The Pogues at Zitadelle Spandau, Berlin
By Sascha Krieger
This one is personal. Sometimes a reviewer is best served by giving up the pretense of objectivity, sometimes what you want to review is just too big a part of the emotional baggage we all carry around with. This, I must say, is the case with me and the Pogues, this impossible Irish pub band which celebrates its 30th anniversary this year. The Best of The Pogues, a compilation issued in the 1990s, was my introduction to Irish music, and for a long time, the likes of The Dubliners, who revolutionized Irish music in the 1960s, or Planxty, who did the same a decade later, seemed pale and boring in the light of The Pogues, who fused Irish ballad art with a rock music line-up and a punk attitude. Dirty Old Town was one of the first songs I learned to play on the guitar, in fact, it was one of the reasons why I picked up that instrument in the first place. I sang The Broad Majestic Shannon to myself as I first crossed that mighty river and Sally MacLennane was the musical portrait I had in my had when I arrived in Ireland in the autumn of 1995. The fullness of life, from death and grief and longing to love and joy and friendship, that this song contained, packaged in the musical equivalent of a bar brawl, still makes this one of the most complete songs ever written.
For one thing has made this band survive and set it apart from all those Irish and pseudo-Irish folk rock outfits and many a „serious“ Irish balladeer, too: The Pogues have always spoken to the heart as well as the brain, they have always dug deep into the pleasant, but more importantly the less pleasant layers of life’s geology. And they took a musical tradition that young people frowned upon and were ready to throw into the dustbin of musical history and resurrected it, plunged it brutally into the here and now, made it relevant again. And then there was Shane MacGowan, their frontman and chief songwriter, whose public love affair with alcohol turned into a gigantic alcohol problem, and who was never supposed to see the band’s thirtieth anniversary.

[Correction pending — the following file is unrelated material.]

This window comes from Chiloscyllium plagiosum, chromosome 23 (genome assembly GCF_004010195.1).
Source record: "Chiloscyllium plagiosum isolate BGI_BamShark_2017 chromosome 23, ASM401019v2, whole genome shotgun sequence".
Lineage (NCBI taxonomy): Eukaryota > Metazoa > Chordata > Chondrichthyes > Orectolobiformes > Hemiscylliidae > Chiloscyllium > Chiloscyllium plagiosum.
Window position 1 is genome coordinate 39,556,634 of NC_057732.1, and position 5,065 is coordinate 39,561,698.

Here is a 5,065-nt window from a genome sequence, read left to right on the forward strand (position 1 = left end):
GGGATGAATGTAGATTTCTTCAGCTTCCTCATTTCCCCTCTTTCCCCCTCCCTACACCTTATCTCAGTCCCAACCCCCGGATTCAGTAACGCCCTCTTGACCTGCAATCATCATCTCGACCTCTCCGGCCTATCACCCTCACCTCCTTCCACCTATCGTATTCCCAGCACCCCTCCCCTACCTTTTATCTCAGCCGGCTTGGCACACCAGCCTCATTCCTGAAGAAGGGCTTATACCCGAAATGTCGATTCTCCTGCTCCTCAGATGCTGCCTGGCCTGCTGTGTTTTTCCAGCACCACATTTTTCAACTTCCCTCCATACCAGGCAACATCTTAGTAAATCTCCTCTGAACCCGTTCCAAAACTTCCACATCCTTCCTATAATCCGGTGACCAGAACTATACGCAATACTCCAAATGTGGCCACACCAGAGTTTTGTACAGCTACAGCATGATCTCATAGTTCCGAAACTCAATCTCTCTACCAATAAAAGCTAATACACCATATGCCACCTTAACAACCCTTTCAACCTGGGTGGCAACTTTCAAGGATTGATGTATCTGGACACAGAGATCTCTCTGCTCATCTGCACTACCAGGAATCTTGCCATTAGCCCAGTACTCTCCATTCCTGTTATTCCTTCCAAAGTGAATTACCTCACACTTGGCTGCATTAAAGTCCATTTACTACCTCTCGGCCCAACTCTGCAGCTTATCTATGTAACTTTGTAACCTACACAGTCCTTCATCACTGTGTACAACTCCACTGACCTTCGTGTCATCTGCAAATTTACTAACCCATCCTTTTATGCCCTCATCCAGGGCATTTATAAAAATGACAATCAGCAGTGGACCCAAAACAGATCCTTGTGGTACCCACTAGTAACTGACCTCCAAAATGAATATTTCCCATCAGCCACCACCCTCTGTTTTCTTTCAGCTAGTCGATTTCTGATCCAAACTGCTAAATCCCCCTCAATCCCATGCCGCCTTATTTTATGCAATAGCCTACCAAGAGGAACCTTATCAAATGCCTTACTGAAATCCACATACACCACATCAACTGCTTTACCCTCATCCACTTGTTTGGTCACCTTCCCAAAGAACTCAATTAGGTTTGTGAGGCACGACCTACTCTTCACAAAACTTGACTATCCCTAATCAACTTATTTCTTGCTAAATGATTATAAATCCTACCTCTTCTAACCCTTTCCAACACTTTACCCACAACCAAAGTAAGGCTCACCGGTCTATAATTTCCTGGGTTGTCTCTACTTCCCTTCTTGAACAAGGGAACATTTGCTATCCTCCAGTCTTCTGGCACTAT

But he has. Though his speech is slurred, his walk insecure as he is led on the stage in Berlin, his face a wax-like white, he is still there and he can still bring this wild bunch of songs to life. Indeed, his voice, his singing are better, more flexible, more expressive than two years ago when he last played in Berlin. A Rainy Night in Soho is sung with an unexpected tenderness in MacGowan’s voice and reminds the audience that not all memories are good ones. Pain and loss is never far from the core of these songs and how could they be? The songs have meaning for him again and he fills them with enough life and soul to allow the audience to carry them from there. For these are first and foremost their songs, all those favourites such as If I Should Fall From the Grace of God, The Irish Rover, A Pair of Brown Eyes or Body of An American.
The band is a well-oiled music machine, highly skilled and astonishingly precise, these days their high energy level originates more in their skill than in any punk attitude they might have once had. MacGowan does his best to inject some edge into the music but they all know that they are part of their and their guests‘ past, old friends you are happy to meet every once in a while. The evening begins with Streams of Whiskey and ends with Fiesta and for Dirty Old Town the audience is considerably louder than the band. This is their evening in which they revisit their memories and past dreams, some fulfilled, many abandoned. The Pogues are the masters of ceremony, they play the soundtrack for the many dancing, celebrating, reminiscing, dreaming, singing people. And a wonderful soundtrack it is, one that can cover an entire life. And that is something, isn’t it?